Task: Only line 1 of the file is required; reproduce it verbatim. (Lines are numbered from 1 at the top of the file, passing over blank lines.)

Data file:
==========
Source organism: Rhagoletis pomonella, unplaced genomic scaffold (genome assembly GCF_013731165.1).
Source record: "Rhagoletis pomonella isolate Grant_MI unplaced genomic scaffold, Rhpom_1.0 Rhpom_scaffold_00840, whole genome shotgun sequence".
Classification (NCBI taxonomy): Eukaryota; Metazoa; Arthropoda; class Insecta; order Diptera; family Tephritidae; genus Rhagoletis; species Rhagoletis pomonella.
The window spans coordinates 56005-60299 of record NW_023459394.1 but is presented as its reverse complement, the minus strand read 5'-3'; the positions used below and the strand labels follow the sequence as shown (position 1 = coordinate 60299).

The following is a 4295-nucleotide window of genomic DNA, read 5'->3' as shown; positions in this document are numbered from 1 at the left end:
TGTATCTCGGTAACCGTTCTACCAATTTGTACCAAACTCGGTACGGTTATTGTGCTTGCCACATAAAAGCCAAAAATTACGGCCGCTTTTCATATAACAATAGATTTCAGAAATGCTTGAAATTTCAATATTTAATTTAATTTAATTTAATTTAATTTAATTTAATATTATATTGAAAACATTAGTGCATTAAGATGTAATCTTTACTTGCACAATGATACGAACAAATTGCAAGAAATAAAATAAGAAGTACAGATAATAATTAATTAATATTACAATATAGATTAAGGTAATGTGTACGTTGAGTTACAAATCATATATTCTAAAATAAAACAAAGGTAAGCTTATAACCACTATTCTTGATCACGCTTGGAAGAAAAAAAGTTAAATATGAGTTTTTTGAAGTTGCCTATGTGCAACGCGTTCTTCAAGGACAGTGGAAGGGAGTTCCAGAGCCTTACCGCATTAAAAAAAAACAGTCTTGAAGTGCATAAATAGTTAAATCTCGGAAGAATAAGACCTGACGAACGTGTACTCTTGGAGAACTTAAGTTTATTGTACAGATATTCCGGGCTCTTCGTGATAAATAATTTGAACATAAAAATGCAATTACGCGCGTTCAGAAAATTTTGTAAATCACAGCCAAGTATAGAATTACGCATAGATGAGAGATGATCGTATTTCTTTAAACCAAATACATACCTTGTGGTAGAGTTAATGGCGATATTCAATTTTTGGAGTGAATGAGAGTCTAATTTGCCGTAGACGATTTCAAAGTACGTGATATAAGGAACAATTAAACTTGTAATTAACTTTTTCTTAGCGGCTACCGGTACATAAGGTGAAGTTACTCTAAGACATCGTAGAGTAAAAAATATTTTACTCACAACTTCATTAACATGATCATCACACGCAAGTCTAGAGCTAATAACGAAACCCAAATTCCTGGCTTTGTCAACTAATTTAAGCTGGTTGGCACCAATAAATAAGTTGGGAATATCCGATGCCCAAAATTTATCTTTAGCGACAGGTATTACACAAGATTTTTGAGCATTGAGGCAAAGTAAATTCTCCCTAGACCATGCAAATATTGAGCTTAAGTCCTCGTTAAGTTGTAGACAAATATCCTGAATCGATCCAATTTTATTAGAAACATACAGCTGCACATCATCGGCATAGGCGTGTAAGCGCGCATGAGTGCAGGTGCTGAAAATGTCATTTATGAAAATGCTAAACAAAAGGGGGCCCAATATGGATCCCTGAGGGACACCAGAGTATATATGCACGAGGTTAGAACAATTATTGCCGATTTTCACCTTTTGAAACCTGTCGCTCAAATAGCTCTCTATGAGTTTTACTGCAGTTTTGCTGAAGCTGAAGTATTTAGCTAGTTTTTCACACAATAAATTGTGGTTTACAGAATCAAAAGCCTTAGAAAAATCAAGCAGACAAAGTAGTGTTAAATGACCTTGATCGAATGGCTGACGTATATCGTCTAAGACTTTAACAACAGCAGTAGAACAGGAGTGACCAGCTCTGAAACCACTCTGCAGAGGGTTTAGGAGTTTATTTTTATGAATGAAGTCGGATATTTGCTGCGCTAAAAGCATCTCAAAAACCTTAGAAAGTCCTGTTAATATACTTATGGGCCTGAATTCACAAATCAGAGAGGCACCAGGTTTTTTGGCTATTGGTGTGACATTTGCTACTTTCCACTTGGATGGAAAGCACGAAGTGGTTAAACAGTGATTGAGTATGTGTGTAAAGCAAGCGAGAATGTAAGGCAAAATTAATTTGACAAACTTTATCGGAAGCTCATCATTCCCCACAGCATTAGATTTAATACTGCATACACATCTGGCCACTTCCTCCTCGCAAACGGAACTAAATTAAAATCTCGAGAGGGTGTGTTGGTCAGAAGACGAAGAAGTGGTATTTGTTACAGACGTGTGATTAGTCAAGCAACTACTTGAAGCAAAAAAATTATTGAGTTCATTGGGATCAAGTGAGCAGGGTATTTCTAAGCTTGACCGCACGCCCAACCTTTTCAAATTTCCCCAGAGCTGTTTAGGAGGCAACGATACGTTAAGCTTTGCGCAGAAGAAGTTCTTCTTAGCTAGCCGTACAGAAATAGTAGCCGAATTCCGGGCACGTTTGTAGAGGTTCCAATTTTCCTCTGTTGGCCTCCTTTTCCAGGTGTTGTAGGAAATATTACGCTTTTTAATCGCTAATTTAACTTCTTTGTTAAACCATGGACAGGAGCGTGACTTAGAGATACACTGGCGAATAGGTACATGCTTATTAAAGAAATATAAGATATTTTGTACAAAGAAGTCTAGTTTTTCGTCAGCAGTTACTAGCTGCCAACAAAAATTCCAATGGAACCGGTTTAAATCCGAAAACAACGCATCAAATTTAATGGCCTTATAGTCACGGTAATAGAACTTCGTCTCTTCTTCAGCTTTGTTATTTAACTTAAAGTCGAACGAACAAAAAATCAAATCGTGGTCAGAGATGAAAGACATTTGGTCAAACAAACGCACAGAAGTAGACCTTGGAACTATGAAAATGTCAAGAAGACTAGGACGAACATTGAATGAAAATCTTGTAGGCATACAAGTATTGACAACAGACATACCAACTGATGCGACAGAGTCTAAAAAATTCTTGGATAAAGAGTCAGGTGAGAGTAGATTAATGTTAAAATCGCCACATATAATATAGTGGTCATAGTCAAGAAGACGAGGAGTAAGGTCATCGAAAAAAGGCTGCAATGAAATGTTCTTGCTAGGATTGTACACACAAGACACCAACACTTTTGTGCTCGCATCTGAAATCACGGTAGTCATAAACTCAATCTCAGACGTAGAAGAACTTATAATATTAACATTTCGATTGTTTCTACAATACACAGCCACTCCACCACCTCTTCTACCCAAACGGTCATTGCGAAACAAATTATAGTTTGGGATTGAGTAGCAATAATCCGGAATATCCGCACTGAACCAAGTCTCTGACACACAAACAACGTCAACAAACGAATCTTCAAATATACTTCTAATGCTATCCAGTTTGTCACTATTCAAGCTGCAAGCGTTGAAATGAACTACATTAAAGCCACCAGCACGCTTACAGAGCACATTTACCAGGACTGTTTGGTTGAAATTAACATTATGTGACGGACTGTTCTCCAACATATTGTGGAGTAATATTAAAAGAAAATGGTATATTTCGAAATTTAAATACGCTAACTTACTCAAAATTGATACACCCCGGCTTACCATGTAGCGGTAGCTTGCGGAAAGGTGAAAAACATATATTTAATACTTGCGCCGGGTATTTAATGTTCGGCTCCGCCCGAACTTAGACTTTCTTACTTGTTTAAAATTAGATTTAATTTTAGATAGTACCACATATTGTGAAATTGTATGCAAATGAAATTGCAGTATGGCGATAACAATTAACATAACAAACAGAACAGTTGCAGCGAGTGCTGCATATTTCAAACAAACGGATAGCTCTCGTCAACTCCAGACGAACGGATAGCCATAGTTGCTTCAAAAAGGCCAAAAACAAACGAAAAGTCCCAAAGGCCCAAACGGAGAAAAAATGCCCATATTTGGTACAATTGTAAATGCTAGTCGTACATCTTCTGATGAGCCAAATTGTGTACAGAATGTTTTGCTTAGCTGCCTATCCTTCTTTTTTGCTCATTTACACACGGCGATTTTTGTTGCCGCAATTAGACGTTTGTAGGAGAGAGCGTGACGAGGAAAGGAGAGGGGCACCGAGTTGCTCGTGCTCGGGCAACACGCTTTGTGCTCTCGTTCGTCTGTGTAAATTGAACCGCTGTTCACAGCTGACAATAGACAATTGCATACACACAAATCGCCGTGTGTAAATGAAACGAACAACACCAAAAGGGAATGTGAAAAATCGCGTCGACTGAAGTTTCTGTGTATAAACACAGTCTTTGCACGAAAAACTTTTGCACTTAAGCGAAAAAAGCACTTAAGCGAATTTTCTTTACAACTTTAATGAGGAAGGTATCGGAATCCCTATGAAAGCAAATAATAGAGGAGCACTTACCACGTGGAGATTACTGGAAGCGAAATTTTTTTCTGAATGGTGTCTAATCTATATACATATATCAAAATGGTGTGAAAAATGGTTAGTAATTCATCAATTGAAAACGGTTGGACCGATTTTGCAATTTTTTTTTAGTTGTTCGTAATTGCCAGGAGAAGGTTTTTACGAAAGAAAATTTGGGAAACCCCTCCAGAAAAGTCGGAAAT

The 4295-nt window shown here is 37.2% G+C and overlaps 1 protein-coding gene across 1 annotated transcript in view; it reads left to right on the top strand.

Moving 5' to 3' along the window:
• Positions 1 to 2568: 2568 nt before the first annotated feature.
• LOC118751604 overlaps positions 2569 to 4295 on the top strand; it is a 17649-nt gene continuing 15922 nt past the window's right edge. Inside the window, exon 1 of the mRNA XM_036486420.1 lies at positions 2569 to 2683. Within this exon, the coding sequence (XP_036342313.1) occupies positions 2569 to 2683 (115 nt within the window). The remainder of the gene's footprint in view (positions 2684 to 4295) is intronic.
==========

Source organism: Rhagoletis pomonella, unplaced genomic scaffold (genome assembly GCF_013731165.1).